Lajos Kossuth was a leading figure in the struggle for Hungarian independence from the Austrian Hapsburg Empire in the 1800s.
In the early hours of 5 May 1837, Kossuth was resting at the Isten Szeme Inn (which no longer exists) when he was arrested and taken to Buda Castle by the royal imperial officer József Eötvös and 50 soldiers under the command of Captain József Thurn. He was locked in the same prison from where, on 20 May 1795, Martinovics, Hajnóczy, Sigray and other revolutionaries were sent to their executions – a bad omen for Kossuth. He later declared this about his imprisonment: “I lost two years of my life, but in exchange I won the rest of my life.”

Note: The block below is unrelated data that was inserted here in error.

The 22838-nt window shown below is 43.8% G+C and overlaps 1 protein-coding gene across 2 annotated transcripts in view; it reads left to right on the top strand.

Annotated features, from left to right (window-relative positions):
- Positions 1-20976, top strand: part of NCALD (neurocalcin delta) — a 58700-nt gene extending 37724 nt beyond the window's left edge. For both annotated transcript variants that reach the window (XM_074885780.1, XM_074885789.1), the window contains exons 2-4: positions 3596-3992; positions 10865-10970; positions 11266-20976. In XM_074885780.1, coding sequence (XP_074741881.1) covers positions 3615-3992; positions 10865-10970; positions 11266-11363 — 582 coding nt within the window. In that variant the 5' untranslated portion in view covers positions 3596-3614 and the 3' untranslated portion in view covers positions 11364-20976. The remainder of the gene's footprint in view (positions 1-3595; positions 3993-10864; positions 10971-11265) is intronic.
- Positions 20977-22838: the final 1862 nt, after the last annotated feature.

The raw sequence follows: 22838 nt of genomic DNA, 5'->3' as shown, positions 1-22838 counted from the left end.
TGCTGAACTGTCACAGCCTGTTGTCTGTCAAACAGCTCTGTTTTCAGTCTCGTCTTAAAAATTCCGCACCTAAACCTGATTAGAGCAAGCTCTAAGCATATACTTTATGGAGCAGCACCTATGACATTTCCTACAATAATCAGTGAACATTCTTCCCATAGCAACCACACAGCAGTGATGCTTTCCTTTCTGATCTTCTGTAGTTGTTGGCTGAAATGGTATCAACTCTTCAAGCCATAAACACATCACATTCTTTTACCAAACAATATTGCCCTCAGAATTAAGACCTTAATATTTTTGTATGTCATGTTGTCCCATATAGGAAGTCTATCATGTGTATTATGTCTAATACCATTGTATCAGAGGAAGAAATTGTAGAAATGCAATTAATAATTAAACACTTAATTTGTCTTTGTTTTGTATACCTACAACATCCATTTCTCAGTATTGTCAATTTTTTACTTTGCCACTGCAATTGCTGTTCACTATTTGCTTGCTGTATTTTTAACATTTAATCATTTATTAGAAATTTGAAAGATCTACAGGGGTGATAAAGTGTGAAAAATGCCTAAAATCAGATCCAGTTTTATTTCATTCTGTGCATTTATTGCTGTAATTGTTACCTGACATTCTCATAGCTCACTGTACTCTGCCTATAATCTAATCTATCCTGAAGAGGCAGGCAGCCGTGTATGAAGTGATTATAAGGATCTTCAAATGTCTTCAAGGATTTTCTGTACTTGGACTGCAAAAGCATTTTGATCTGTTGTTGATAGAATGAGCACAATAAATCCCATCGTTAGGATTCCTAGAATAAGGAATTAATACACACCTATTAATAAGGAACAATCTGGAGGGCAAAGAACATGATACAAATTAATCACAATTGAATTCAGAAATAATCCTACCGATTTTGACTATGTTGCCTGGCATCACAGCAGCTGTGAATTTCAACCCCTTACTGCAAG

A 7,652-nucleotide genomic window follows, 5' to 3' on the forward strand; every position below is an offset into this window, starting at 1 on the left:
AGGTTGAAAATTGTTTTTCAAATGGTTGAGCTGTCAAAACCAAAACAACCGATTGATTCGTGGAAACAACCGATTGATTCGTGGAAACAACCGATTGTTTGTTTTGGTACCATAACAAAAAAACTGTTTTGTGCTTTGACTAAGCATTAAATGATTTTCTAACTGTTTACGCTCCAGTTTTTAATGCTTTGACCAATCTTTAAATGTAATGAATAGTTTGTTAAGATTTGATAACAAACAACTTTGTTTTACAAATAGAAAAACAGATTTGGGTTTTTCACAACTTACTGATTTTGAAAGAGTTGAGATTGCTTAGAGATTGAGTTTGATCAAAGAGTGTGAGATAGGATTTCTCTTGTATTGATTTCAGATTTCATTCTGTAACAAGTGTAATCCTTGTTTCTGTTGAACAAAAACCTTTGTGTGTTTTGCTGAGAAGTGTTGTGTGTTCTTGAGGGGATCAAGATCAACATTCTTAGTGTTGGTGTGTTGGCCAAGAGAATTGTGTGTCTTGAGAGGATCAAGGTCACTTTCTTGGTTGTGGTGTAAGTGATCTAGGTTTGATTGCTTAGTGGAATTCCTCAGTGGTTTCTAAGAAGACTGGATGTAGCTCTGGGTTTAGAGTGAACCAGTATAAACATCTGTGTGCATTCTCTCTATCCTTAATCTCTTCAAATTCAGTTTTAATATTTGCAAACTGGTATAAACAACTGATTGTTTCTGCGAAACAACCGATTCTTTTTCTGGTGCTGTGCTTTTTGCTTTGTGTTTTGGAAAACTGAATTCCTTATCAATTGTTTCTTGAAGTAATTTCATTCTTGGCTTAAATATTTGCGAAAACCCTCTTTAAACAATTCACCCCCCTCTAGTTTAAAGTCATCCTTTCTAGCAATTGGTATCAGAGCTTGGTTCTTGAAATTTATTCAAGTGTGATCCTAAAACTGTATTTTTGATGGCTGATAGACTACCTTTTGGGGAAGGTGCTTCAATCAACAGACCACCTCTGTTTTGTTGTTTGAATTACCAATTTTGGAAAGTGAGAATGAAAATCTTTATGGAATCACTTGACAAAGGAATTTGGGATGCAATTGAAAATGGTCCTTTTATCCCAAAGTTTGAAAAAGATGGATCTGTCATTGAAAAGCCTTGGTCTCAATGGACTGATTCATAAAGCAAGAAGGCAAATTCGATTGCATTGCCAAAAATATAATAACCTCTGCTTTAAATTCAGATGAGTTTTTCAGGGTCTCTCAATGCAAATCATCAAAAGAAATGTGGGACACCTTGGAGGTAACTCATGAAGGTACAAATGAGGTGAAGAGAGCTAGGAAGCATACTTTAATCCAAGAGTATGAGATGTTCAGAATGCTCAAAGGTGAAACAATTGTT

The memorial which stands at the intersection of Mátyáshegyi and Tündérhegyi Roads was made in 1913 thanks to members of the Zugligeti Association and marks the location of Kossuth’s arrest. It was created by István Tóth under the supervision of the architect of the Kossuth Mausoleum, Kálmán Gerster. The bust was made at one and a half times life size and placed on stepped pedestal made from irregular stones. Mounted on the pedestal is a relief which depicts the arrest of Kossuth. The original relief was removed in 1945, but a replica was put in its place in 1999. This is an important memorial because it was the first memorial dedicated to Kossuth in Hungary.